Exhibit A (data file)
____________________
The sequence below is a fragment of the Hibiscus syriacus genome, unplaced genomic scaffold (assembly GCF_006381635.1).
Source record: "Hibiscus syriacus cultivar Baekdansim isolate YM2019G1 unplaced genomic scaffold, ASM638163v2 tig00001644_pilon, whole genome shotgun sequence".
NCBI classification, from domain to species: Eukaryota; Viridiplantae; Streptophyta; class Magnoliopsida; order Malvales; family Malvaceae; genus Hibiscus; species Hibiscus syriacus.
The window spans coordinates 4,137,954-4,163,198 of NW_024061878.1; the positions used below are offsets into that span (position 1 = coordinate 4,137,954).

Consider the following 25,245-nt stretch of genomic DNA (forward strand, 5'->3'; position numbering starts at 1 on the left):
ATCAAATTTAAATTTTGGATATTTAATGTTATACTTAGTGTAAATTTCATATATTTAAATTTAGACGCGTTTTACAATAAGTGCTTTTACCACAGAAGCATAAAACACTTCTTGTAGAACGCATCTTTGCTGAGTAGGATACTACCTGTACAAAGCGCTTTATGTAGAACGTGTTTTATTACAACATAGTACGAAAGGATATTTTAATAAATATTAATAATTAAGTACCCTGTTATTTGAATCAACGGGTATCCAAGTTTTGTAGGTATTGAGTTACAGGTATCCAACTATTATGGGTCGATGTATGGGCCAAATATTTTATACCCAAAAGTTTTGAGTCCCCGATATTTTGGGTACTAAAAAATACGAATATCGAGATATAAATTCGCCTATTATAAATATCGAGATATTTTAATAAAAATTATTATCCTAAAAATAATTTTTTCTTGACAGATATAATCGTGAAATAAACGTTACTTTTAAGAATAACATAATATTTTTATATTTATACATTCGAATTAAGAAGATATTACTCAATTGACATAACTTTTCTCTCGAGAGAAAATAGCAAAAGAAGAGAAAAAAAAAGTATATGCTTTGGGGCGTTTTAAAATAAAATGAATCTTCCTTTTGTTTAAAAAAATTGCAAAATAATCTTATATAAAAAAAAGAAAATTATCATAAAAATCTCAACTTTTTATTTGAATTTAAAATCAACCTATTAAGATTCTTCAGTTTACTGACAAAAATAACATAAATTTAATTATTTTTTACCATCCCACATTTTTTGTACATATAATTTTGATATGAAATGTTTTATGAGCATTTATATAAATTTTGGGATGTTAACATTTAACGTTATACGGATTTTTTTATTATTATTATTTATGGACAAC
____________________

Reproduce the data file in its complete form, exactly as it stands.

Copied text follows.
The sequence below is a fragment of the Hibiscus syriacus genome, unplaced genomic scaffold (assembly GCF_006381635.1).
Source record: "Hibiscus syriacus cultivar Baekdansim isolate YM2019G1 unplaced genomic scaffold, ASM638163v2 tig00001644_pilon, whole genome shotgun sequence".
NCBI classification, from domain to species: Eukaryota; Viridiplantae; Streptophyta; class Magnoliopsida; order Malvales; family Malvaceae; genus Hibiscus; species Hibiscus syriacus.
The window spans coordinates 4,137,954-4,163,198 of NW_024061878.1; the positions used below are offsets into that span (position 1 = coordinate 4,137,954).

Consider the following 25,245-nt stretch of genomic DNA (forward strand, 5'->3'; position numbering starts at 1 on the left):
ATCAAATTTAAATTTTGGATATTTAATGTTATACTTAGTGTAAATTTCATATATTTAAATTTAGACGCGTTTTACAATAAGTGCTTTTACCACAGAAGCATAAAACACTTCTTGTAGAACGCATCTTTGCTGAGTAGGATACTACCTGTACAAAGCGCTTTATGTAGAACGTGTTTTATTACAACATAGTACGAAAGGATATTTTAATAAATATTAATAATTAAGTACCCTGTTATTTGAATCAACGGGTATCCAAGTTTTGTAGGTATTGAGTTACAGGTATCCAACTATTATGGGTCGATGTATGGGCCAAATATTTTATACCCAAAAGTTTTGAGTCCCCGATATTTTGGGTACTAAAAAATACGAATATCGAGATATAAATTCGCCTATTATAAATATCGAGATATTTTAATAAAAATTATTATCCTAAAAATAATTTTTTCTTGACAGATATAATCGTGAAATAAACGTTACTTTTAAGAATAACATAATATTTTTATATTTATACATTCGAATTAAGAAGATATTACTCAATTGACATAACTTTTCTCTCGAGAGAAAATAGCAAAAGAAGAGAAAAAAAAAGTATATGCTTTGGGGCGTTTTAAAATAAAATGAATCTTCCTTTTGTTTAAAAAAATTGCAAAATAATCTTATATAAAAAAAAGAAAATTATCATAAAAATCTCAACTTTTTATTTGAATTTAAAATCAACCTATTAAGATTCTTCAGTTTACTGACAAAAATAACATAAATTTAATTATTTTTTACCATCCCACATTTTTTGTACATATAATTTTGATATGAAATGTTTTATGAGCATTTATATAAATTTTGGGATGTTAACATTTAACGTTATACGGATTTTTTTATTATTATTATTTATGGACAAC